Kenney, who has taken pride in his government adopting a lighter touch than other provinces when it comes to infection-control measures, warned that Alberta’s health care system would soon become overwhelmed if the current trajectory continued.“It is as astounding as it is aggravating that 14 months into this, more than 2,000 deaths in Alberta alone, that we still have many people in the province who don’t even believe that COVID is real, who think that it’s a big government conspiracy or hoax,” he said.“The reason we are at this critical stage of the pandemic in Alberta, with record high daily case counts and intensive care numbers, is precisely because, for whatever reason, too many Albertans are ignoring the rules we have in place.”.There were 154 people with COVID-19 in intensive care as of Monday, exceeding the peak of the second wave in late December, though Mr.
Kenney’s government loosened public-health measures beginning in February as it permitted restaurants to open, expanded capacity for retailers and churches, opened salons, and allowed more activities in gyms.Ontario had at least 889 people in intensive care as of Monday, a slight decrease from a day earlier, though the Health Department cautioned that about 10 per cent of hospitals did not submit data over the weekend.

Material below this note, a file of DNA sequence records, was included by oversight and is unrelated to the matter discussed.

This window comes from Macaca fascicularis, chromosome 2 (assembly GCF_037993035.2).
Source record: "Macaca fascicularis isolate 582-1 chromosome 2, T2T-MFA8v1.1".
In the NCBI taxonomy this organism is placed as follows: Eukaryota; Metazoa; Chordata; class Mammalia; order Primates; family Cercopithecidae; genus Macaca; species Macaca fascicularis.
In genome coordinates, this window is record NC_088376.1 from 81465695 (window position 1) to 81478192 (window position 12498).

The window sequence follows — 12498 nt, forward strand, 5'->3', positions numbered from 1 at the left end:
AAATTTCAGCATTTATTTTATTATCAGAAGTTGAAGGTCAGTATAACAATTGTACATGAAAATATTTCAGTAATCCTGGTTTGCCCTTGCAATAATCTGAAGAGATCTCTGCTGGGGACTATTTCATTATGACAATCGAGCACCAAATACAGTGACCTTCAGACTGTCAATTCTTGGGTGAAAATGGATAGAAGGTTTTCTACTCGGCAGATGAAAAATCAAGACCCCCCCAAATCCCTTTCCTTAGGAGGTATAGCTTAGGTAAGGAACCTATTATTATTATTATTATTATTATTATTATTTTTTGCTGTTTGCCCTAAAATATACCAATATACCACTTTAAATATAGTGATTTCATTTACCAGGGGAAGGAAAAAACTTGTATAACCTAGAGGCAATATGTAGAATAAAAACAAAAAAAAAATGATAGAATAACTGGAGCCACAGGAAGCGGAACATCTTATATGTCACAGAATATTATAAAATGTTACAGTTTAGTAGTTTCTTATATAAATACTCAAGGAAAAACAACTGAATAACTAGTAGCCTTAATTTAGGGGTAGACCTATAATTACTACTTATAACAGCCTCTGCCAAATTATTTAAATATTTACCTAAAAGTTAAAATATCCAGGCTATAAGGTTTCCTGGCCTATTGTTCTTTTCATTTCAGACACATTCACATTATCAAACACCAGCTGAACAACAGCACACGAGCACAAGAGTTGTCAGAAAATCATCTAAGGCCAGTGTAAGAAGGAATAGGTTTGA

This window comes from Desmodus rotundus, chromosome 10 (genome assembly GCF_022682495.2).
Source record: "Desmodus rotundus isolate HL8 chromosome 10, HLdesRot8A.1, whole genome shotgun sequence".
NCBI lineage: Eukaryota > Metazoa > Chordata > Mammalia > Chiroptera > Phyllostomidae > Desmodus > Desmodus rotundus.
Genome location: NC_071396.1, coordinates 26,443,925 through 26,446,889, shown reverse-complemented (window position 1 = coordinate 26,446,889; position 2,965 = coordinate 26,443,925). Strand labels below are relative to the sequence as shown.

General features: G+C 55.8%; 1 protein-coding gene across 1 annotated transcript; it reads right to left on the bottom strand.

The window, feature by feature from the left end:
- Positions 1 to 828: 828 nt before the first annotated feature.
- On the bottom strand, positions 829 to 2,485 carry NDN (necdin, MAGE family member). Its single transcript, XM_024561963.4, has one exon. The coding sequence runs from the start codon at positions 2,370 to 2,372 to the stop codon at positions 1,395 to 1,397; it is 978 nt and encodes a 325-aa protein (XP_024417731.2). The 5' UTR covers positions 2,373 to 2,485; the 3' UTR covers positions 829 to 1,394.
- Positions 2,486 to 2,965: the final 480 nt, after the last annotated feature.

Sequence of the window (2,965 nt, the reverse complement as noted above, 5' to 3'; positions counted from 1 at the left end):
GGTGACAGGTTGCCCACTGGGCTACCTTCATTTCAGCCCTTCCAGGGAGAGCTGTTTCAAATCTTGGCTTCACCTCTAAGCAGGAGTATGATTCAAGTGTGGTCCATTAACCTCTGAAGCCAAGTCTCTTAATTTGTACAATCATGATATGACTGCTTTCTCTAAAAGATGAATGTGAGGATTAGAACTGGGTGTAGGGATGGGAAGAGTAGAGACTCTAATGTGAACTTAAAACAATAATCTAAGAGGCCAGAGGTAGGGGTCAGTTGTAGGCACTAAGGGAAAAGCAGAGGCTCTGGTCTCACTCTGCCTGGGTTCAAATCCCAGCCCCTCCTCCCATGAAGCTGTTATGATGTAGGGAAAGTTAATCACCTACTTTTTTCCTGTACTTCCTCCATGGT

While he maintains that his government was right not to follow other provinces in imposing strict lockdowns, he also argued that Alberta has had tough restrictions throughout the pandemic.
Kenney has focused on rolling out vaccines, which he cast as the province’s ticket out of the pandemic and to the “best summer ever.” The Premier announced that teachers and school support staff would be eligible for vaccines as of Tuesday after weeks of rejecting the idea of giving them priority, and he said the government would lay out the final phase of the vaccine rollout for the general public later this week.The Opposition New Democrats have urged the government to impose more rigorous public-health measures and on Monday called for stronger fines and penalties for people who break the rulesJoe Vipond, an emergency room doctor who has been a vocal critic of the Alberta government’s handling of the pandemic, said the government should have seen the third wave coming and taken steps to prevent it
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